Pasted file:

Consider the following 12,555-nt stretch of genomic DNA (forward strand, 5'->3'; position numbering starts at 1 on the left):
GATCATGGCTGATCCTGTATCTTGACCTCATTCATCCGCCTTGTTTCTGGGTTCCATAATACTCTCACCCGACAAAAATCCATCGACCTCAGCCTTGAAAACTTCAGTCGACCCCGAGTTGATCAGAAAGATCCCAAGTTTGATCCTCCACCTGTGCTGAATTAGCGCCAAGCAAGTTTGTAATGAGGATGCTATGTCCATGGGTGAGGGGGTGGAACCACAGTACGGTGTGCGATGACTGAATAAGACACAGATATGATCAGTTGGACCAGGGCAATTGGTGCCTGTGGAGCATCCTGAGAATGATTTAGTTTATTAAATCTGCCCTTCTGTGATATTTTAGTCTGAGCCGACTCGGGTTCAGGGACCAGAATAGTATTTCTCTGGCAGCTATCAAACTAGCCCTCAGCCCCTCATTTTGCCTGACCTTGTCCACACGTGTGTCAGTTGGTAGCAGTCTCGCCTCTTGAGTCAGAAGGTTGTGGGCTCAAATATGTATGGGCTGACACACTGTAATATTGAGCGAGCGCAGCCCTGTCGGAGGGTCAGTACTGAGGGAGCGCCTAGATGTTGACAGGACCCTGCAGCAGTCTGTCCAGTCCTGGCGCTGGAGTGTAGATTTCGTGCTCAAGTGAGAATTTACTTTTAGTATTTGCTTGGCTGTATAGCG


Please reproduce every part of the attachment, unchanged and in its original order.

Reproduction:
Consider the following 12,555-nt stretch of genomic DNA (forward strand, 5'->3'; position numbering starts at 1 on the left):
GATCATGGCTGATCCTGTATCTTGACCTCATTCATCCGCCTTGTTTCTGGGTTCCATAATACTCTCACCCGACAAAAATCCATCGACCTCAGCCTTGAAAACTTCAGTCGACCCCGAGTTGATCAGAAAGATCCCAAGTTTGATCCTCCACCTGTGCTGAATTAGCGCCAAGCAAGTTTGTAATGAGGATGCTATGTCCATGGGTGAGGGGGTGGAACCACAGTACGGTGTGCGATGACTGAATAAGACACAGATATGATCAGTTGGACCAGGGCAATTGGTGCCTGTGGAGCATCCTGAGAATGATTTAGTTTATTAAATCTGCCCTTCTGTGATATTTTAGTCTGAGCCGACTCGGGTTCAGGGACCAGAATAGTATTTCTCTGGCAGCTATCAAACTAGCCCTCAGCCCCTCATTTTGCCTGACCTTGTCCACACGTGTGTCAGTTGGTAGCAGTCTCGCCTCTTGAGTCAGAAGGTTGTGGGCTCAAATATGTATGGGCTGACACACTGTAATATTGAGCGAGCGCAGCCCTGTCGGAGGGTCAGTACTGAGGGAGCGCCTAGATGTTGACAGGACCCTGCAGCAGTCTGTCCAGTCCTGGCGCTGGAGTGTAGATTTCGTGCTCAAGTGAGAATTTACTTTTAGTATTTGCTTGGCTGTATAGCG